Like any perfect parent, I have kept JJ from watching TV before the age of two, since pediatricians recommend they have very limited exposure up until that age. Umm… no. Like any good American, TV is my back-up entertainer, schoolteacher and tranquilizer. It’s how I was raised, and I turned out okay. Ish.
And speaking of Spanish… There are a lot more options vying for my toddler’s attention, and Sesame Street is pretty low on his radar. Not so low—much to my chagrin—is Dora. You know, The (bilingual) Explorah. As a designer, I must say the animation is pretty abhorrent (what’s with the disembodied eyebrows?!?) As an adult, the repetitiveness of the dialog drives me loco. And the whole talking to the kids through the screen bit? Very creepy.
But as a parent, I must admit JJ has learned quite a bit, from this adventuresome tot and her boot-wearing monkey. Probably because they hammer it into his tiny, impressionable skull. And unfortunately not a lot of what he learns is very useful.
So a big ¡Gracias, pero no Gracias! to Dora for teaching JJ such essential words as:
How about teaching some phrases helpful in everyday life? Something like:
So what random and totally pointless thing did your rugrat learn from the boob tube?
I had an idea a while back* — inspired by my blog’s masthead — to spell witty (and hopefully sometimes wise) things on the fridge using the magnet letters we seem to be accruing at an alarming rate (we’re up to 3 sets). As with any idea that requires more than me sitting on my ass at the computer, it took a while to get around to it. But at long last here I am, presenting my first installment of…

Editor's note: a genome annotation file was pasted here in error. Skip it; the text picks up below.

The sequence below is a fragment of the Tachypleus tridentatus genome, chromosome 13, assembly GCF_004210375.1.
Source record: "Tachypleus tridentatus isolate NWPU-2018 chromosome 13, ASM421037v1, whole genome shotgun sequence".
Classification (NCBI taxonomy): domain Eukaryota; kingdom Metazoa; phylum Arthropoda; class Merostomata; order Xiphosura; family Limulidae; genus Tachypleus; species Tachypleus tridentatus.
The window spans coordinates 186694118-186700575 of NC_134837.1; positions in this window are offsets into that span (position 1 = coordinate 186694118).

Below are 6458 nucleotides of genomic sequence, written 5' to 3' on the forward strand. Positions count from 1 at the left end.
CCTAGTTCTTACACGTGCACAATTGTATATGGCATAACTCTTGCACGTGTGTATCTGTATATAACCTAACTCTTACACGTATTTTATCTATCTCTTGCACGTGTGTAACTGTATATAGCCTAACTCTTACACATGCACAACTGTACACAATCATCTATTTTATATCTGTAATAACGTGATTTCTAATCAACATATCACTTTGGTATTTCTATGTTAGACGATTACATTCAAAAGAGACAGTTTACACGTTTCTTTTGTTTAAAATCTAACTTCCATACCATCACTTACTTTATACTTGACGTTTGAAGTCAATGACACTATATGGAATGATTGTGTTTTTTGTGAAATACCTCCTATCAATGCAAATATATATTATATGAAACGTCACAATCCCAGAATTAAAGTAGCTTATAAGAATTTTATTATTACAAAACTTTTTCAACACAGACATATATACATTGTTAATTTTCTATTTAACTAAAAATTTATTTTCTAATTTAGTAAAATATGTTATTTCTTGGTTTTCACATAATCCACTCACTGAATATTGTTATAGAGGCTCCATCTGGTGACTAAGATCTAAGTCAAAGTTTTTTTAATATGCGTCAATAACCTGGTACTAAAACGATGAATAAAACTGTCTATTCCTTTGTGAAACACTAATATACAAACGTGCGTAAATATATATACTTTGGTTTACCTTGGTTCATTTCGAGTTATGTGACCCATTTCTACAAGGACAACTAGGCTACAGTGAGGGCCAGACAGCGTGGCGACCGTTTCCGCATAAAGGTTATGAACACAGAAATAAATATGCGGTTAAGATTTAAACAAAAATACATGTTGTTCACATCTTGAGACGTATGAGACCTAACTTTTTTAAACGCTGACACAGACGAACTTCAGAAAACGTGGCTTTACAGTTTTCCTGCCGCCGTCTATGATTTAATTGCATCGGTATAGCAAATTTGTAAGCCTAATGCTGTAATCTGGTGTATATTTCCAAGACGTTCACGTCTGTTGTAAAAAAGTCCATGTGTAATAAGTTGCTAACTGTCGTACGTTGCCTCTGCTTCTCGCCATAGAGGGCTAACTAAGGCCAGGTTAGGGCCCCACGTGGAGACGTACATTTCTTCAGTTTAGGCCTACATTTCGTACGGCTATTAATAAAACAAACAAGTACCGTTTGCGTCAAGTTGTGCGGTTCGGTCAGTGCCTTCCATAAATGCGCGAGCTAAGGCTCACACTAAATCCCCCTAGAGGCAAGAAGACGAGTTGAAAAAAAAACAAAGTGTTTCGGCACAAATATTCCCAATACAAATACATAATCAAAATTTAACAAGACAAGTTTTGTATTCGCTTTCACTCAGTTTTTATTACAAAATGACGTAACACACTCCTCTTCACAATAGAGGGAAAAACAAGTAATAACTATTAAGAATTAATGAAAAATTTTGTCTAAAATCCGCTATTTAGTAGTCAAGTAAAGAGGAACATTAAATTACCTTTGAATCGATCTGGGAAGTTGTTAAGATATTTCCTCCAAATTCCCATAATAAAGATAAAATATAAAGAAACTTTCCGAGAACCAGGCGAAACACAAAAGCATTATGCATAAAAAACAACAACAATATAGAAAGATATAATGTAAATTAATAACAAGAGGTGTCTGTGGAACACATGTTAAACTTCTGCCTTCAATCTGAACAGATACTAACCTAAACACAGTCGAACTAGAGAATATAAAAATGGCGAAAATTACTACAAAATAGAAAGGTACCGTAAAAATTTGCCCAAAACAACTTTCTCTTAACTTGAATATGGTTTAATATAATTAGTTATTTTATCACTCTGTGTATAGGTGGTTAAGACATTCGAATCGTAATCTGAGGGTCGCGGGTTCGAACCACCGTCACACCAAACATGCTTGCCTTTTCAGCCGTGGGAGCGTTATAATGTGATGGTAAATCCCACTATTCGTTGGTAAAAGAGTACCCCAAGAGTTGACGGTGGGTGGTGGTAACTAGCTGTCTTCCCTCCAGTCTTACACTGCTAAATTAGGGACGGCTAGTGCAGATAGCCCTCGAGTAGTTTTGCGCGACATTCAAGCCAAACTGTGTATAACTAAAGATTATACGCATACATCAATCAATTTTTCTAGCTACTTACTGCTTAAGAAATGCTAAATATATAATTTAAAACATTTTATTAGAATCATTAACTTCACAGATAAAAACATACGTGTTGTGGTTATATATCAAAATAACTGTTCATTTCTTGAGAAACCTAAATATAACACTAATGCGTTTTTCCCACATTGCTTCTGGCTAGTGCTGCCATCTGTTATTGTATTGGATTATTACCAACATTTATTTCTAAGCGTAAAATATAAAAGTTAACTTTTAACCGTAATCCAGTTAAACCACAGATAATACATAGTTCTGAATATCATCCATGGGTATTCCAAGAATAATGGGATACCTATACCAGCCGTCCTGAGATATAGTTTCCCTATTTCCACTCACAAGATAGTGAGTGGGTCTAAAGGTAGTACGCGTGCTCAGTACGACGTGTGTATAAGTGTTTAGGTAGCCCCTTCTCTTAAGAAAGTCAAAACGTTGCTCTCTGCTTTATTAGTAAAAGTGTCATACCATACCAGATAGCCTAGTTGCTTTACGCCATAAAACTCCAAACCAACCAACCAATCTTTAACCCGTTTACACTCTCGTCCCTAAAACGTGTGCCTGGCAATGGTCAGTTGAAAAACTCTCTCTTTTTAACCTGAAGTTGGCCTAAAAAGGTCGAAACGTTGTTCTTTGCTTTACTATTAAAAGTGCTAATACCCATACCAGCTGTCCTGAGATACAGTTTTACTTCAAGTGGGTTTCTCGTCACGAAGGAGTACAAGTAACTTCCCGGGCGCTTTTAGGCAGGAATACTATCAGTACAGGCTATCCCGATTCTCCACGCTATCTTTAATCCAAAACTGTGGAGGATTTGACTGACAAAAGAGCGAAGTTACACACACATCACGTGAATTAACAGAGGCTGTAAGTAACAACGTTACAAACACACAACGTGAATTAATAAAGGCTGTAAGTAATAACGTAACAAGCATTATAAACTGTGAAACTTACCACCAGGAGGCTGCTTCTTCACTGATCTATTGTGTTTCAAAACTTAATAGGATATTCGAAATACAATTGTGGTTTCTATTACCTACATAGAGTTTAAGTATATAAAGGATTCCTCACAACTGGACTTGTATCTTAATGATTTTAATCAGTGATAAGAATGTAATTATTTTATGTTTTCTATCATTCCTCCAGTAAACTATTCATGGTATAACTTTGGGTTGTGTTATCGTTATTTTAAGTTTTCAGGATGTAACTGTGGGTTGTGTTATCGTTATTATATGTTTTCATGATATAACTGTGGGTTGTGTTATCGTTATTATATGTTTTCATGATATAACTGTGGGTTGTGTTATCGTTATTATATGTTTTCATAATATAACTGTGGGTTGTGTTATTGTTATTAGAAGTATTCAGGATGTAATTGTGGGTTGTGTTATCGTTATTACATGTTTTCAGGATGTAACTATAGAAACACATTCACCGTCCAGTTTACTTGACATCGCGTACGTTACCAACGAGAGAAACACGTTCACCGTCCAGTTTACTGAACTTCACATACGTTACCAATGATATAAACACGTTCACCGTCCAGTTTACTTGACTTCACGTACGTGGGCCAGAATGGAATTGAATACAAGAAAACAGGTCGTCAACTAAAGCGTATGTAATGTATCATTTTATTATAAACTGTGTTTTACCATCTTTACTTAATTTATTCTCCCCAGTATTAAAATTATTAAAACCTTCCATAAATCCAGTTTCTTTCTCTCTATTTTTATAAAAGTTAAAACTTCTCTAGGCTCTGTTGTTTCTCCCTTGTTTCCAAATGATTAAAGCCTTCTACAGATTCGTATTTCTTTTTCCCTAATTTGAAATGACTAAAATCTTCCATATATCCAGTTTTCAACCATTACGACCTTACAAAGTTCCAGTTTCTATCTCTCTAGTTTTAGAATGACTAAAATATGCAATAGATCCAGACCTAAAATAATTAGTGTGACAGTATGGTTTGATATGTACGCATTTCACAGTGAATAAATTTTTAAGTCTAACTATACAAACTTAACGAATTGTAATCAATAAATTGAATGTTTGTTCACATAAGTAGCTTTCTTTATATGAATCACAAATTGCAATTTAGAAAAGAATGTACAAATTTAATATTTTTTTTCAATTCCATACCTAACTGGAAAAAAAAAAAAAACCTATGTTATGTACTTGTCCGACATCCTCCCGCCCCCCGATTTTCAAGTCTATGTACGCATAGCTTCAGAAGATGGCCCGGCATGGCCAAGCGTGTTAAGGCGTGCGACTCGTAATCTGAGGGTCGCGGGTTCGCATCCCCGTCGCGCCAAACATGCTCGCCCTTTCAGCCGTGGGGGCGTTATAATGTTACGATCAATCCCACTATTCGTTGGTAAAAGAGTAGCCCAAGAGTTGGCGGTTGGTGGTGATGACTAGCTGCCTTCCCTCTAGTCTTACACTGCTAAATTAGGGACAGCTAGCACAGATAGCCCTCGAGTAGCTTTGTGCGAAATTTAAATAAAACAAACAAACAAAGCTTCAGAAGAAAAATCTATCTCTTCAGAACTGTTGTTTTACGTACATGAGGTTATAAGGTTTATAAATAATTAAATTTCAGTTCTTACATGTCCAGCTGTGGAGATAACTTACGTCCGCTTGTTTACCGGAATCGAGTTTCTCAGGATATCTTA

As I was playing around with this, I decided there needed to be some rules to keep it interesting (for me at least) and from getting out of control. Here’s what I’ve come up with so far:
1. I can only spell words using the magnets I currently own (no Photoshopping in additional “T”s if I want to spell “temper tantrum” and only have one).
2. I can, however, manipulate letters to form different letters. (The “d” in “Fridge” is a “P” turned on its head)
3. I can use other, non-letter magnets – if needed – to spell a word. (See Starbucks magnet above)
A while back a friend shared a link to an out-of-this-world adorable alphabet a designer had illustrated for his impending son. More on those ABC’s in the interview below with brand-spanking-new dad, Brandon Peat…
Q&A with designer dad Brandon Peat
Tell me briefly about your design business and what kinds of clients you have.
I graduated from college in 2007, and was soon hired by a prominent ad agency in Fort Wayne, Indiana as an Art Director. I gradually expanded into the role of Interactive Developer as well, and after two and a half years decided to strike out on my own. That was January 2010, and I’ve been successfully full-time freelance since then – now operating as Brandon Peat Design, LLC.
I specialize in illustrative design and interactive Flash development, though I have experience in every area of design and enjoy being able to bounce between them as the job requires. My main clients are design agencies who lack a full-time web, Flash, or video specialist, but I’m always engaged in a smattering of jobs from individuals as well. I’m always looking for new clients, too!
How long have you been a dad? How many kids? Ages?
I am a new dad! My first son, Tycho Maximus Peat, is about four months old. We definitely plan on having more, but hopefully not for a while yet!